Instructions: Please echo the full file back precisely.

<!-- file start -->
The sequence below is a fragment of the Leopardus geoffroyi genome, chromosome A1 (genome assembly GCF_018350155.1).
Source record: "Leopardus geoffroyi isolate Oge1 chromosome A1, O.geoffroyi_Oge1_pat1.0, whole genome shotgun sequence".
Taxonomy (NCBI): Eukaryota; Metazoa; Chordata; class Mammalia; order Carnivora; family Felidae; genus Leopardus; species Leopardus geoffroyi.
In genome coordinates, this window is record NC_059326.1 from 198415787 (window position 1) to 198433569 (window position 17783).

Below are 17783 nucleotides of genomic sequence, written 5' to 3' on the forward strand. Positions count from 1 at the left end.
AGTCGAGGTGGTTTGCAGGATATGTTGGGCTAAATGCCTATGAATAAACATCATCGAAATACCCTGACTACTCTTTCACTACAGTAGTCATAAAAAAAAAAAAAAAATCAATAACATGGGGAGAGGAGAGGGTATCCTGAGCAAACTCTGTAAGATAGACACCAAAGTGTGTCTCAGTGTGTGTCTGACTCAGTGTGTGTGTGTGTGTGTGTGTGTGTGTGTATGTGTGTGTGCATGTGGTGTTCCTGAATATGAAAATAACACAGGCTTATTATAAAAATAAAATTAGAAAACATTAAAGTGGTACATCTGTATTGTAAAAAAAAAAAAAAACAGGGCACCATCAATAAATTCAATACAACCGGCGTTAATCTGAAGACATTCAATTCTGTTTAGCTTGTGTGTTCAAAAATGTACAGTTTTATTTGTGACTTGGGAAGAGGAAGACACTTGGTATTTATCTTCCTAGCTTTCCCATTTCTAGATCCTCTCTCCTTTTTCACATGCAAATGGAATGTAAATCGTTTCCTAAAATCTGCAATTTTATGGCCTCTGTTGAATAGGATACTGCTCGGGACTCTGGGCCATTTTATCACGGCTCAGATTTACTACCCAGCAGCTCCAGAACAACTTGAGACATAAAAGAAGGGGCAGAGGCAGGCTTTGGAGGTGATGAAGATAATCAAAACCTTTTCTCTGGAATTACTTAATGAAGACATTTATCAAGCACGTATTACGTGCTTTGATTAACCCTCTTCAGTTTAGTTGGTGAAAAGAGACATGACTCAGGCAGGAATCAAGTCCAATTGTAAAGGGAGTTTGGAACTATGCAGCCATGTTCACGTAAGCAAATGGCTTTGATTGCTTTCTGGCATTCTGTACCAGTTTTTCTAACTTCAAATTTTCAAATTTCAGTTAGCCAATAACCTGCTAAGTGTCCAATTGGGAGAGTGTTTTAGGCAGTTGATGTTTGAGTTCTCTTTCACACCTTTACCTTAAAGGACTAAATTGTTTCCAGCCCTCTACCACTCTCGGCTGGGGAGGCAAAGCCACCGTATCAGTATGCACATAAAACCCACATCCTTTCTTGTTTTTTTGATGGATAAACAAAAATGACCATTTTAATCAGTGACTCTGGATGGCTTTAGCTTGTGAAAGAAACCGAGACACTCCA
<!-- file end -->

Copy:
The sequence below is a fragment of the Leopardus geoffroyi genome, chromosome A1 (genome assembly GCF_018350155.1).
Source record: "Leopardus geoffroyi isolate Oge1 chromosome A1, O.geoffroyi_Oge1_pat1.0, whole genome shotgun sequence".
Taxonomy (NCBI): Eukaryota; Metazoa; Chordata; class Mammalia; order Carnivora; family Felidae; genus Leopardus; species Leopardus geoffroyi.
In genome coordinates, this window is record NC_059326.1 from 198415787 (window position 1) to 198433569 (window position 17783).

Below are 17783 nucleotides of genomic sequence, written 5' to 3' on the forward strand. Positions count from 1 at the left end.
AGTCGAGGTGGTTTGCAGGATATGTTGGGCTAAATGCCTATGAATAAACATCATCGAAATACCCTGACTACTCTTTCACTACAGTAGTCATAAAAAAAAAAAAAAAATCAATAACATGGGGAGAGGAGAGGGTATCCTGAGCAAACTCTGTAAGATAGACACCAAAGTGTGTCTCAGTGTGTGTCTGACTCAGTGTGTGTGTGTGTGTGTGTGTGTGTGTGTATGTGTGTGTGCATGTGGTGTTCCTGAATATGAAAATAACACAGGCTTATTATAAAAATAAAATTAGAAAACATTAAAGTGGTACATCTGTATTGTAAAAAAAAAAAAAAACAGGGCACCATCAATAAATTCAATACAACCGGCGTTAATCTGAAGACATTCAATTCTGTTTAGCTTGTGTGTTCAAAAATGTACAGTTTTATTTGTGACTTGGGAAGAGGAAGACACTTGGTATTTATCTTCCTAGCTTTCCCATTTCTAGATCCTCTCTCCTTTTTCACATGCAAATGGAATGTAAATCGTTTCCTAAAATCTGCAATTTTATGGCCTCTGTTGAATAGGATACTGCTCGGGACTCTGGGCCATTTTATCACGGCTCAGATTTACTACCCAGCAGCTCCAGAACAACTTGAGACATAAAAGAAGGGGCAGAGGCAGGCTTTGGAGGTGATGAAGATAATCAAAACCTTTTCTCTGGAATTACTTAATGAAGACATTTATCAAGCACGTATTACGTGCTTTGATTAACCCTCTTCAGTTTAGTTGGTGAAAAGAGACATGACTCAGGCAGGAATCAAGTCCAATTGTAAAGGGAGTTTGGAACTATGCAGCCATGTTCACGTAAGCAAATGGCTTTGATTGCTTTCTGGCATTCTGTACCAGTTTTTCTAACTTCAAATTTTCAAATTTCAGTTAGCCAATAACCTGCTAAGTGTCCAATTGGGAGAGTGTTTTAGGCAGTTGATGTTTGAGTTCTCTTTCACACCTTTACCTTAAAGGACTAAATTGTTTCCAGCCCTCTACCACTCTCGGCTGGGGAGGCAAAGCCACCGTATCAGTATGCACATAAAACCCACATCCTTTCTTGTTTTTTTGATGGATAAACAAAAATGACCATTTTAATCAGTGACTCTGGATGGCTTTAGCTTGTGAAAGAAACCGAGACACTCCA